Wednesday, January 13, 2016

7 Tips for Buying a Quality Hunting Scope

For rifle scope reviews and full buyer guides check out Rifle Optics World.

Don’t get wrapped around Magnification This seems to be the biggest mistake people make when purchasing an optic, they assume the more magnification the better the scope is. To a degree this may be true, but not for hunting scopes. The vast majority of people do not need an incredibly powerful optic, and most hunters do not shoot beyond two hundred yards.

A typical 3 to 9 power optic is suitable for most ranges people are hunting at. Using too powerful of a scope makes close and medium range shots difficult. You may attempt to sight in on your chosen game with your 5 to 25 power scope on a deer less than 50 yards out and have issues actually finding the animal in your crosshairs. Instead of investing into an ultra powerful scope, invest into an ultra high quality scope in the 3 to 9 or 2 to 7 power range.

Know your Weapon To buy a good scope for your weapon you need to know your weapon. Your rifle may be too powerful for the scope, and if that’s the case you’re looking at a possible damage to it, or vice versa you may spend a ton of money on a scope for a rifle in 308 that’s unnecessarily rated for the 50 BMG round. Others factors could include scopes being designed around a single load of a single round like the Nikon P-300. The Nikon P-300 is designed for a 155 grain 300 Blackout round, and its bullet drop compensator isn’t going to work well with a 243 round.

Understand Light Transmission and Lens Coatings Light transmission is a more accurate term for light gathering that’s commonly associated with scope terminology. Light transmission with a rating of 85 percent or more is very high, with the top optics reaching 98 percent. Light transmission is important for hunters due to the fact most game is taken as the sun rises and as it sets, and many hunters may be under a canopy which reduces light.

Lens coating has a lot to do with how much light transmits through an optic, reduces glare, and reduces loss of light transmission through reflection. Lens coating go hand in hand with quality glass but in general lens coatings rank as so, with 1 being the ‘best’ and declining.
1. Fully Multi coated
2. Multicoated
3. Fully Coated
4. Coated.

First Focal Plane Rules
Scopes come into two focal planes the second and first focal plane. Without going into the nitty gritty of how focal planes work I’ll explain why the first focal plane rules. FFP scopes have a reticle that changes as you change the magnification. Scopes with mil dot reticles or any reticle that is used for measurement is accurate at any magnification with a FFP scopes, whereas with a second focal plane scope the reticle is only accurate at one magnification. A FFP scope allows users to make more accurate and precise shots using holdovers at any magnification. This could be 3 xs to 18x and reticle measurements will always be the same.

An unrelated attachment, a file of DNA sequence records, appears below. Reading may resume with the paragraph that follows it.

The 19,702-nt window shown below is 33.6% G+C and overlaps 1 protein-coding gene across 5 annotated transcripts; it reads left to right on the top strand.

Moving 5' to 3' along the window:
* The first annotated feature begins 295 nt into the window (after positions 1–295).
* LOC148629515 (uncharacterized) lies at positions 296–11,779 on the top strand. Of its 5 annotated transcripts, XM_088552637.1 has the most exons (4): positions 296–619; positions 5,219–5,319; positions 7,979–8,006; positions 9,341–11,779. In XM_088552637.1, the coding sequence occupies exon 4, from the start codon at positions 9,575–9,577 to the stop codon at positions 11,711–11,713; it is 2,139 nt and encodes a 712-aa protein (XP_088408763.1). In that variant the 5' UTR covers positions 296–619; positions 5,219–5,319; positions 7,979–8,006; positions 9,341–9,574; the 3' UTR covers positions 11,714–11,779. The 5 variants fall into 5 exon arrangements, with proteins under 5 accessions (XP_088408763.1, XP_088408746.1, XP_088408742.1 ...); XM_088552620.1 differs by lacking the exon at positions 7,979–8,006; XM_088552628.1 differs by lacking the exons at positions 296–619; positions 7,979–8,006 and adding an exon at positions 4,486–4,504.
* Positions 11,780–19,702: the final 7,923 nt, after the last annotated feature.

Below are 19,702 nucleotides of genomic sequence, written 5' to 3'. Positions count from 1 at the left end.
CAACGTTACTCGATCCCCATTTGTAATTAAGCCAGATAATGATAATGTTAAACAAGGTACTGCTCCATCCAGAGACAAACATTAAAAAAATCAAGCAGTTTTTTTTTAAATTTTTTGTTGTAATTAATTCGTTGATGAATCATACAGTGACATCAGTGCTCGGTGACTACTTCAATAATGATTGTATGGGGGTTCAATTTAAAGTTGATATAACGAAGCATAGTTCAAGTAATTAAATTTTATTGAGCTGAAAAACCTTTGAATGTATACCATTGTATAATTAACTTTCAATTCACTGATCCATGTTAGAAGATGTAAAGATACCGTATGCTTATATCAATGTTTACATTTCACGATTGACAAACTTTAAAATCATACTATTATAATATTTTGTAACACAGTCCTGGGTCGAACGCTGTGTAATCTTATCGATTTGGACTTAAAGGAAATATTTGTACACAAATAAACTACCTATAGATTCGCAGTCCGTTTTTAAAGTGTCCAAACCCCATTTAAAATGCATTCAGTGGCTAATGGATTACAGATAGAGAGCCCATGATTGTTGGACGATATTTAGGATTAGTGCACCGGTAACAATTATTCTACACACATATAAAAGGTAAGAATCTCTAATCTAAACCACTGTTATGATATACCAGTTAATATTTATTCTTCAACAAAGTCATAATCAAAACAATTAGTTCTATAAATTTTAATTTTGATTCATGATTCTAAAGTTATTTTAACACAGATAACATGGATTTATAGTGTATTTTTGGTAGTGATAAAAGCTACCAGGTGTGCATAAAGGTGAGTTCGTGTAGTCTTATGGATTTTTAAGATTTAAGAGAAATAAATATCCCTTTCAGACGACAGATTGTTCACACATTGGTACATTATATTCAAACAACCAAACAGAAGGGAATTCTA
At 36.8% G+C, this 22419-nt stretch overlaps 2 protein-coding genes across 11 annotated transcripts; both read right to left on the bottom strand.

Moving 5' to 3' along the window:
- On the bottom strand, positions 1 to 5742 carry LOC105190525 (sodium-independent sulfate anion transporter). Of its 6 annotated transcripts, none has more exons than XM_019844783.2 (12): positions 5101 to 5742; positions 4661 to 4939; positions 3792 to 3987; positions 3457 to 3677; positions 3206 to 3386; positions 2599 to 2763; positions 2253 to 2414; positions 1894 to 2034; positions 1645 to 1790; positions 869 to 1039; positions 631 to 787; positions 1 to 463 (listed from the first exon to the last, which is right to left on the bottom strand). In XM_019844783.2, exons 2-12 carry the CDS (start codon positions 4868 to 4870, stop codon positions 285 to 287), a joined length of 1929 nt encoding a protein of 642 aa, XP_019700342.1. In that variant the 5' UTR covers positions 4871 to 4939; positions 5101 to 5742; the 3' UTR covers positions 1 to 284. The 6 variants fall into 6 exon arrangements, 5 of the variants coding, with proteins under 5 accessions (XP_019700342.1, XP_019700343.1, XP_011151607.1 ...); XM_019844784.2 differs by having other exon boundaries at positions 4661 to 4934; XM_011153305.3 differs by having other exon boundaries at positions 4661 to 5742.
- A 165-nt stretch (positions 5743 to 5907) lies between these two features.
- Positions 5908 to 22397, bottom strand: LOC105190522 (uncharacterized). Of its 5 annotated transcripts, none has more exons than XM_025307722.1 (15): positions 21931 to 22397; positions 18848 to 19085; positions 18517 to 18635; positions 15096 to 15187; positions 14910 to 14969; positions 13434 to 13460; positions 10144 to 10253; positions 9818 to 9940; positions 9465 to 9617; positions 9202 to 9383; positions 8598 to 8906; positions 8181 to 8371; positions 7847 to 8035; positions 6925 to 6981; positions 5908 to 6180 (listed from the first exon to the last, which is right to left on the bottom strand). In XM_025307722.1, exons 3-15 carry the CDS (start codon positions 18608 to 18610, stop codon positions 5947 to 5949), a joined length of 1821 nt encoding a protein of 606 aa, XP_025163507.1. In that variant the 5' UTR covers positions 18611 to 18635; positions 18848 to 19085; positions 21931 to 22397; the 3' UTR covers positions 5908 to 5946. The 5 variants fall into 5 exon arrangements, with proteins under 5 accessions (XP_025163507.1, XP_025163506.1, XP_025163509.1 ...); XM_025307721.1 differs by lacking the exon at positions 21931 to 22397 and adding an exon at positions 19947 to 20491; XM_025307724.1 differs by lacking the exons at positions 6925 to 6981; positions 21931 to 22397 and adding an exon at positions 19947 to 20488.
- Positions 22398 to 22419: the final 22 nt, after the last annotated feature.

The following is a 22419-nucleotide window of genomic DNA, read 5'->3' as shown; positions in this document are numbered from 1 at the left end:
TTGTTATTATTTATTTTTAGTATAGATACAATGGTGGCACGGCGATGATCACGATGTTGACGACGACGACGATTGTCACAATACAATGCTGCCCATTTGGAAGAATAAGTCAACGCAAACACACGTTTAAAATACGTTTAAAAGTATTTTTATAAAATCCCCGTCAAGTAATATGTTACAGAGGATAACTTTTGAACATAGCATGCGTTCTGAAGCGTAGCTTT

Survival Conditions
Going hunting can be a rather rough sport on your equipment. The world in the field is an unpredictable place, where hunters can face a variety of different threats and challenges to their equipment. Optics are somewhat fragile objects, they are made mainly from aluminum and glass. A good high quality scope for a hunting rifle needs to be sealed against water, moisture and dust. In the field it’s easy for your rifle to bang around, crash into things, and even be dropped. Who’s never slipped down a hill trying to a drag a deer out of a holler? An optic should be shock proof, and bonus points its fog proof, and has a lens coating like Bushnell’s Rain guard HD, or Vortex’s Armortek lens. In terms of construction, a solid aluminum is a great place to start, and an optic with single piece tube construction is going to be even tougher.

A simple reticle is often the easiest way to go. A simple duplex reticle is okay for short range hunting, but if you are looking at two hundred or three hundred yards look into a mil dot reticle. A simple vertical and horizontal mil dot scale will allow shooters to make adjustments for both windage and bullet drop. A bullet drop compensator is tempting, but you are isolated to one caliber, with one bullet weight and one velocity, so keep these limitations in mind. If you mind that limitation a BDC is surprisingly accurate, and I’ve enjoyed my ACOG’s BDC’s accuracy a lot. Anything too complicated will make observation difficult, and will slow your time to the trigger. Also illuminated reticles are a poor choice for hunting if the reticle is not glass etched. A glass etched reticle can be used if the battery dies, or the electronics short.

Tyrannical Turrets
It’s very tempting to go for the biggest, easiest to use target turrets on the market. In reality though these target turrets are made for target shooting for a reason. They tend to move very easily, and in the field this means they can get bumped and changed radically, destroying your zero. In reality in the field, hunting, you’ll often only get one single shot, so target turrets are often useless. Low profile turrets are often a better choice for hunters, and even turrets that require a tool to make adjustments are a better choice than target turrets. Target turrets are not as tough as low profile turrets and more apt at breaking.


  1. Enjoyed this article. I would like to add that the first Scopes, at the start of the 20th century, were hunting telescopes; meaning a telescope attached to a firearm. J. Stevens Arms and Tool Company was sticking a pin up through an Opera Telescope and mounting these on both Savage and Marlin Rifles.

  2. 7 key facts while buying a hunting scope. Will keep these in mind, cause me also buying a new one.


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